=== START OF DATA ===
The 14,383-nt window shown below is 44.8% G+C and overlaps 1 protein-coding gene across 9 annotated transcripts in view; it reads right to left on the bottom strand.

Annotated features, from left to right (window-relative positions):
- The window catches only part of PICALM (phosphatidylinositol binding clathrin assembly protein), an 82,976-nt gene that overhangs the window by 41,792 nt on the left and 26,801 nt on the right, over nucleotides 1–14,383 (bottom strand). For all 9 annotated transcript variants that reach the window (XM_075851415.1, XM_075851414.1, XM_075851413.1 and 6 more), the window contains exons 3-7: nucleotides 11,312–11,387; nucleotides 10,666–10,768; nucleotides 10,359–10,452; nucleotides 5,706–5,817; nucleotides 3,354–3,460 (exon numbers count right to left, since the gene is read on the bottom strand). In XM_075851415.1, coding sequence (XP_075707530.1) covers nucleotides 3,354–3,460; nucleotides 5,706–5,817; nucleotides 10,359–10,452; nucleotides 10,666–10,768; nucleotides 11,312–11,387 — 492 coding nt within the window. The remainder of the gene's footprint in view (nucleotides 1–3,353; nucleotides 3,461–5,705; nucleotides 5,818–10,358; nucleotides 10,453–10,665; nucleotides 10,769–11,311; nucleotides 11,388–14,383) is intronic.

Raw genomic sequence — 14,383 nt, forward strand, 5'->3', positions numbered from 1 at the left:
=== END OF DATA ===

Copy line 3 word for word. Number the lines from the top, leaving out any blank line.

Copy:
- The window catches only part of PICALM (phosphatidylinositol binding clathrin assembly protein), an 82,976-nt gene that overhangs the window by 41,792 nt on the left and 26,801 nt on the right, over nucleotides 1–14,383 (bottom strand). For all 9 annotated transcript variants that reach the window (XM_075851415.1, XM_075851414.1, XM_075851413.1 and 6 more), the window contains exons 3-7: nucleotides 11,312–11,387; nucleotides 10,666–10,768; nucleotides 10,359–10,452; nucleotides 5,706–5,817; nucleotides 3,354–3,460 (exon numbers count right to left, since the gene is read on the bottom strand). In XM_075851415.1, coding sequence (XP_075707530.1) covers nucleotides 3,354–3,460; nucleotides 5,706–5,817; nucleotides 10,359–10,452; nucleotides 10,666–10,768; nucleotides 11,312–11,387 — 492 coding nt within the window. The remainder of the gene's footprint in view (nucleotides 1–3,353; nucleotides 3,461–5,705; nucleotides 5,818–10,358; nucleotides 10,453–10,665; nucleotides 10,769–11,311; nucleotides 11,388–14,383) is intronic.